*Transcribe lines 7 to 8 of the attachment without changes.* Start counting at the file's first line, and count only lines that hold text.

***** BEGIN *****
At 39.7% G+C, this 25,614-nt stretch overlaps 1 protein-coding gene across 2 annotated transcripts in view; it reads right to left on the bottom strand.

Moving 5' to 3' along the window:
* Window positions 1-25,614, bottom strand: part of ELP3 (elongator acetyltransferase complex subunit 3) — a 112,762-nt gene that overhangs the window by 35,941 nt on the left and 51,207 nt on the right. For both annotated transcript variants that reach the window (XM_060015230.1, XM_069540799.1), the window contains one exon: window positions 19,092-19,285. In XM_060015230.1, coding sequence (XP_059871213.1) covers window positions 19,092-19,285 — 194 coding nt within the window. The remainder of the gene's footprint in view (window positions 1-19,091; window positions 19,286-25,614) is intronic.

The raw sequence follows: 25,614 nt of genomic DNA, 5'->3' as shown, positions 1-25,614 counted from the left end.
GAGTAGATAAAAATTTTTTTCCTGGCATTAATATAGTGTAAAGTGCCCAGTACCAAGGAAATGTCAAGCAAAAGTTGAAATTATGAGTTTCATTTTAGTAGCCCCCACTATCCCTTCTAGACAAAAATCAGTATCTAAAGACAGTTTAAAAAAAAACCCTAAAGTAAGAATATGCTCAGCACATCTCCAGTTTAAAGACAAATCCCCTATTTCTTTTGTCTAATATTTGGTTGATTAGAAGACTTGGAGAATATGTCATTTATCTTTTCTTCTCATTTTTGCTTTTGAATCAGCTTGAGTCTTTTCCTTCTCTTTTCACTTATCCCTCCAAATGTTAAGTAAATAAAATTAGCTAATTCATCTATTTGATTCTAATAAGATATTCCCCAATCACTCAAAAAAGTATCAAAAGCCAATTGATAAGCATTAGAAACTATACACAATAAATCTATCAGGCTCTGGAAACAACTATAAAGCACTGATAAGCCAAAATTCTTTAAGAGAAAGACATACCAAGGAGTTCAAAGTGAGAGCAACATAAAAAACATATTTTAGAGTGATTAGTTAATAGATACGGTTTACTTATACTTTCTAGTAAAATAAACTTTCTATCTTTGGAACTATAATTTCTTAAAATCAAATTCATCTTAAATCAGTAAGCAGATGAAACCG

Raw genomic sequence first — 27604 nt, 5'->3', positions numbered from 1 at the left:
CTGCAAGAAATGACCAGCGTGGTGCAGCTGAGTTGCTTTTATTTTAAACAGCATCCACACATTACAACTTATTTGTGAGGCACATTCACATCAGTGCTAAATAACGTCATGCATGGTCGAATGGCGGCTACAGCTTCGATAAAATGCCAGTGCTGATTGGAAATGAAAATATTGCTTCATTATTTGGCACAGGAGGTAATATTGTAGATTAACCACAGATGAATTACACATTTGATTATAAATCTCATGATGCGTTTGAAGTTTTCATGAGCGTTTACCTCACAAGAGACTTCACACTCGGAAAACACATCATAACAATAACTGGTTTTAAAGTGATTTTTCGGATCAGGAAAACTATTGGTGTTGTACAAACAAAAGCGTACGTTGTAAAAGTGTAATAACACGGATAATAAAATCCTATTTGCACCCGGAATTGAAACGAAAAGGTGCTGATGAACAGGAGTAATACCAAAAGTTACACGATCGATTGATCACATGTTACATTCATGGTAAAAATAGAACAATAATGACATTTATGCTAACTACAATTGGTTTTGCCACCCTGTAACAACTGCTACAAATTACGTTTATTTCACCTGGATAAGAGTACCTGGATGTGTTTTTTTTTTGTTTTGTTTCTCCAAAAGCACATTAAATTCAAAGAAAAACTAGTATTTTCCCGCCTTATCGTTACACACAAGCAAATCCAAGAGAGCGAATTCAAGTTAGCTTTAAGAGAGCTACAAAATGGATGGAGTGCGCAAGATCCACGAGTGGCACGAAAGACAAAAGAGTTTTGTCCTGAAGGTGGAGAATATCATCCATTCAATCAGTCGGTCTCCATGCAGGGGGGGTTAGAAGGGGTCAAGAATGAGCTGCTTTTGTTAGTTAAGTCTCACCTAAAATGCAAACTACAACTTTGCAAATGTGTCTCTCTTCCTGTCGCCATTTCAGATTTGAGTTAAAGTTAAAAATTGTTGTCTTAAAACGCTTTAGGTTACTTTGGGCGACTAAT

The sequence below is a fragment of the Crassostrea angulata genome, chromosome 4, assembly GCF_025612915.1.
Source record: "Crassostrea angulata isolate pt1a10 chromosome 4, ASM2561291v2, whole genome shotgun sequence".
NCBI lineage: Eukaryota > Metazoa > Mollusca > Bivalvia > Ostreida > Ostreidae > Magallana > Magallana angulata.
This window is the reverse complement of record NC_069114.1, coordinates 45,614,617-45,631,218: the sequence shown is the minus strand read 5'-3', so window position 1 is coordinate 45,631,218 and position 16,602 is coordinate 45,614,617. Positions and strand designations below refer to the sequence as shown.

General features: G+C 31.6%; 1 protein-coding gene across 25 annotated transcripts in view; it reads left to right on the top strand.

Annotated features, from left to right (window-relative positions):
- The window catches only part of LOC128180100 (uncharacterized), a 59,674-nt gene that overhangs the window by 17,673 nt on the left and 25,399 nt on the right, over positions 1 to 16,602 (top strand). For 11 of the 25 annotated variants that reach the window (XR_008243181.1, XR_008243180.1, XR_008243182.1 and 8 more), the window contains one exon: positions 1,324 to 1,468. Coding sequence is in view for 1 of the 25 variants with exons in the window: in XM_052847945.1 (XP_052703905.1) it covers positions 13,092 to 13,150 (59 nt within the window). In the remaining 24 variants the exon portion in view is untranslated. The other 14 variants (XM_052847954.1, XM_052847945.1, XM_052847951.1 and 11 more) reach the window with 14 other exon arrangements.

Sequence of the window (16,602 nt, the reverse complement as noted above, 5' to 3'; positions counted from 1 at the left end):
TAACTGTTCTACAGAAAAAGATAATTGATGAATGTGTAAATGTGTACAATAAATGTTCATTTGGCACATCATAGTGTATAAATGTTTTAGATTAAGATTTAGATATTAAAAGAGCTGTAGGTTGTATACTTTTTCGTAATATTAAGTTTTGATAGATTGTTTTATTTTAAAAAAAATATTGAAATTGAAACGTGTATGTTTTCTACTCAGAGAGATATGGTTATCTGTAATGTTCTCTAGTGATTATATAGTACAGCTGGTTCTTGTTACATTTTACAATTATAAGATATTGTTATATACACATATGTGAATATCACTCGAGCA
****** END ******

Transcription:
CTGCAAGAAATGACCAGCGTGGTGCAGCTGAGTTGCTTTTATTTTAAACAGCATCCACACATTACAACTTATTTGTGAGGCACATTCACATCAGTGCTAAATAACGTCATGCATGGTCGAATGGCGGCTACAGCTTCGATAAAATGCCAGTGCTGATTGGAAATGAAAATATTGCTTCATTATTTGGCACAGGAGGTAATATTGTAGATTAACCACAGATGAATTACACATTTGATTATAAATCTCATGATGCGTTTGAAGTTTTCATGAGCGTTTACCTCACAAGAGACTTCACACTCGGAAAACACATCATAACAATAACTGGTTTTAAAGTGATTTTTCGGATCAGGAAAACTATTGGTGTTGTACAAACAAAAGCGTACGTTGTAAAAGTGTAATAACACGGATAATAAAATCCTATTTGCACCCGGAATTGAAACGAAAAGGTGCTGATGAACAGGAGTAATACCAAAAGTTACACGATCGATTGATCACATGTTACATTCATGGTAAAAATAGAACAATAATGACATTTATGCTAACTACAATTGGTTTTGCCACCCTGTAACAACTGCTACAAATTACGTTTATTTCACCTGGATAAGAGTACCTGGATGTGTTTTTTTTTTGTTTTGTTTCTCCAAAAGCACATTAAATTCAAAGAAAAACTAGTATTTTCCCGCCTTATCGTTACACACAAGCAAATCCAAGAGAGCGAATTCAAGTTAGCTTTAAGAGAGCTACAAAATGGATGGAGTGCGCAAGATCCACGAGTGGCACGAAAGACAAAAGAGTTTTGTCCTGAAGGTGGAGAATATCATCCATTCAATCAGTCGGTCTCCATGCAGGGGGGGTTAGAAGGGGTCAAGAATGAGCTGCTTTTGTTAGTTAAGTCTCACCTAAAATGCAAACTACAACTTTGCAAATGTGTCTCTCTTCCTGTCGCCATTTCAGATTTGAGTTAAAGTTAAAAATTGTTGTCTTAAAACGCTTTAGGTTACTTTGGGCGACTAAT

The sequence below is a fragment of the Crassostrea angulata genome, chromosome 4, assembly GCF_025612915.1.